If we were somehow able to land on a newly-discovered white dwarf star without being burnt to a crip, a whole day would last as little as 25 seconds.
That's because scientists from the University of Warwick, UK just observed the fastest-spinning white dwarf to date, making one rotation every 25 seconds. The dwarf star, called LAMOST J0240+1952, beat the previous record-holder by five seconds, a report in ScienceNews reveals.
Spinning right round
For reference, the sun and moon both rotate approximately once an Earth month. LAMOST J0240+1952, on the other hand, rotates more than twice a minute. This makes it the fastest star of any kind to have ever been observed by the scientific community — not counting neutron stars, which are the collapsed cores of massive supergiant stars.
The discovery was made by University of Warwick astronomer Ingrid Pelisoli and colleagues after they noticed a burst of light from the white dwarf star, which is closely neighbored by a red dwarf star. They realized that this short light burst occurred once every 24.93 seconds, revealing the white dwarf star's rotation period. Typically, a white dwarf will take hours or days to spin. However, the newly-discovered star, which is located in the Aries constellation, moves so quickly because of the nearby red dwarf star which is feeding gas into LAMOST J0240+1952, making it rotate incredibly quickly. Pelisoli and her team published their findings in a paper available on preprint server arXiv.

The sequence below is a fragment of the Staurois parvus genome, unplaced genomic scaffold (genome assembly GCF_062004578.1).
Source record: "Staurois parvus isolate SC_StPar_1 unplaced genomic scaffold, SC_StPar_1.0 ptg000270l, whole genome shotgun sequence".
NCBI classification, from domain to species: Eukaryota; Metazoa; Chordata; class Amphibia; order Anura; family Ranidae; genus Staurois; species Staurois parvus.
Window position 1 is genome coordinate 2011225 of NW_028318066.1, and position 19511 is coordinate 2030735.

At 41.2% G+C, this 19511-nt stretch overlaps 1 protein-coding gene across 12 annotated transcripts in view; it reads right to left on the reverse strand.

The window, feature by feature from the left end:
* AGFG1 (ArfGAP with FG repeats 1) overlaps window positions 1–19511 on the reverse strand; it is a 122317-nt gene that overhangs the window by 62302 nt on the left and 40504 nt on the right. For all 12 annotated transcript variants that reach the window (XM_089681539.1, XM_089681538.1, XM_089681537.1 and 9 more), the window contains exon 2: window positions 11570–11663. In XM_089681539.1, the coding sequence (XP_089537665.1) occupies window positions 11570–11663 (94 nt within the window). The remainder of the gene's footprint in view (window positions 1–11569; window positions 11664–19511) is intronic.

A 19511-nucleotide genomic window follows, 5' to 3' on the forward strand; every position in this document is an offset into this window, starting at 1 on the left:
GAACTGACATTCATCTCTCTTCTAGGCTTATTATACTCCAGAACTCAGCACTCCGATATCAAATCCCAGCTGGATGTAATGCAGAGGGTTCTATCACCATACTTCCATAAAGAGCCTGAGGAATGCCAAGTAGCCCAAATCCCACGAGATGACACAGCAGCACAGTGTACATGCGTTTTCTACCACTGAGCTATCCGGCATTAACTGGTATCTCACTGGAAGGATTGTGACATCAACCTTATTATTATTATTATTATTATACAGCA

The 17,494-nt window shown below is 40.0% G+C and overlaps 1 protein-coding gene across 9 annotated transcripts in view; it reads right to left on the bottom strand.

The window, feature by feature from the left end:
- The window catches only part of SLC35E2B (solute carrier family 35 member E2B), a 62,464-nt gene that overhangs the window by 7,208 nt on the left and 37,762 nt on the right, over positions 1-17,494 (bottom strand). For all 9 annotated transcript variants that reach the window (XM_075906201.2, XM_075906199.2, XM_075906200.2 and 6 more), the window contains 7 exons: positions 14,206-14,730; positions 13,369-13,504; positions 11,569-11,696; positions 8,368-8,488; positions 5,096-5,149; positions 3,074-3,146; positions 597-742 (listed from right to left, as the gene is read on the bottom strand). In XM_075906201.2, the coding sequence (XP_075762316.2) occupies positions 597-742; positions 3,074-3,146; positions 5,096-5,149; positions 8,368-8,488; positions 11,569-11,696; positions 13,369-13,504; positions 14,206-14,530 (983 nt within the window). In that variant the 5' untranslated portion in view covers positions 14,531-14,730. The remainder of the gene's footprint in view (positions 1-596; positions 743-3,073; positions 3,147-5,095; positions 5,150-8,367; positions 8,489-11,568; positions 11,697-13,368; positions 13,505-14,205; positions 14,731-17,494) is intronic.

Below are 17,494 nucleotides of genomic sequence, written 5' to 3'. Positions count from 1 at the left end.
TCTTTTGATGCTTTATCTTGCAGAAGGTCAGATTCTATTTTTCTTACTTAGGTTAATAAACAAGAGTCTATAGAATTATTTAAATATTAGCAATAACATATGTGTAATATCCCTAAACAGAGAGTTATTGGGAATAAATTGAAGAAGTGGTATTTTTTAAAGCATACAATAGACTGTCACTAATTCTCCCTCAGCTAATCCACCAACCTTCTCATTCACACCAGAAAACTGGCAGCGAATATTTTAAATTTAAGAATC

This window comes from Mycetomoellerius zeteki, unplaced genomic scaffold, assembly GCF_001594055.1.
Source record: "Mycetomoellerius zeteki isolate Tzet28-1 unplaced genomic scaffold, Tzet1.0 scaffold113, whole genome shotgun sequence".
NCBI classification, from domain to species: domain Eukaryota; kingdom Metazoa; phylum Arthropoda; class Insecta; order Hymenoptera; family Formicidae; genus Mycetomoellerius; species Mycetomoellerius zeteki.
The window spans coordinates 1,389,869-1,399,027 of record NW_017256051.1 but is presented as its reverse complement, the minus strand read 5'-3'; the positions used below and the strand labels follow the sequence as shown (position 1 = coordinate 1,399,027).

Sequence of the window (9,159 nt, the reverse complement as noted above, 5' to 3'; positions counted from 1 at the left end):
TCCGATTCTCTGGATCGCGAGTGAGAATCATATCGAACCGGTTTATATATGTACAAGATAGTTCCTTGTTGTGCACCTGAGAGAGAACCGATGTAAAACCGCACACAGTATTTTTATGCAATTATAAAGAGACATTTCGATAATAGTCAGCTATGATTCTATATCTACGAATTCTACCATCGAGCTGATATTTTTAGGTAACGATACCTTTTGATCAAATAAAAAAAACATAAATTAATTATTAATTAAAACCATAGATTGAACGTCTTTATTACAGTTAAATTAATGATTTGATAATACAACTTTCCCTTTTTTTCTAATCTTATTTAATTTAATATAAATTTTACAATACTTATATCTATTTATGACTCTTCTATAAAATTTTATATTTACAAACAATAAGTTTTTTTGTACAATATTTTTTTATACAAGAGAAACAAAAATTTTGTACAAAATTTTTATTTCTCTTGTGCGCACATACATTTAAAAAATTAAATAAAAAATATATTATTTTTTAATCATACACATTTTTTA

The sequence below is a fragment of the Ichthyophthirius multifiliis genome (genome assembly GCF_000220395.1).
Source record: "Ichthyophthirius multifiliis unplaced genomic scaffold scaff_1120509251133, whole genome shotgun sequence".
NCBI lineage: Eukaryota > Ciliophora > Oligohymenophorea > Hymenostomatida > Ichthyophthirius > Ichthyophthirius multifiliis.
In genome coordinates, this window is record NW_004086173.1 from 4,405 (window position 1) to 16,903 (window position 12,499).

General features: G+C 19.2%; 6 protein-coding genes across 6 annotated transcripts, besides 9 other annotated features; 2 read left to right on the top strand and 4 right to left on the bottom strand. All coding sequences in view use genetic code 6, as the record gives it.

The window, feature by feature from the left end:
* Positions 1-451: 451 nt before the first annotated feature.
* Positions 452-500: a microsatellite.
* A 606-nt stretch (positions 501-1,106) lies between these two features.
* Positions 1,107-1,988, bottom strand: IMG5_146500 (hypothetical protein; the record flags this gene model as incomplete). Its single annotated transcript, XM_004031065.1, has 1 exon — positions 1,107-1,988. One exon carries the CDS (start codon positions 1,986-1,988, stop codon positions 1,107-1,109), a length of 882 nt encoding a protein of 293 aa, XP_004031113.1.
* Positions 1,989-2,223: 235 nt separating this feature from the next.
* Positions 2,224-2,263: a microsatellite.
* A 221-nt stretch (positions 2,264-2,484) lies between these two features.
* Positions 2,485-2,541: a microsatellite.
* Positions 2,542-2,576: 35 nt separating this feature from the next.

White dwarf stars reveal mysteries of the universe
White dwarf stars are some of the oldest observable celestial objects in the universe and they have been at the center of several dramatic scientific observations in recent years. Last year, for example, astronomers turned to neutron stars and white dwarf stars to help them prove Einstein's theory of relativity via the observation of frame-dragging, whereby spacetime is altered by massive rotating objects.
University of Warwick astronomers have also previously revealed direct observations proving that thousands of white dwarf stars in our galaxy have gradually crystallized as they cooled down over millennia, and that our own sun will one day meet the same fate — though it likely won't rotate every 25 seconds before it eventually cools down into a crystal core of metallic oxygen and carbon. This discovery means that some white dwarf stars are billions of years older than had been previously estimated. The oldest of all might be roughly the same age as the universe itself, meaning that uncovering the mysteries of white dwarf stars promises to teach us a great deal about the history of the cosmos.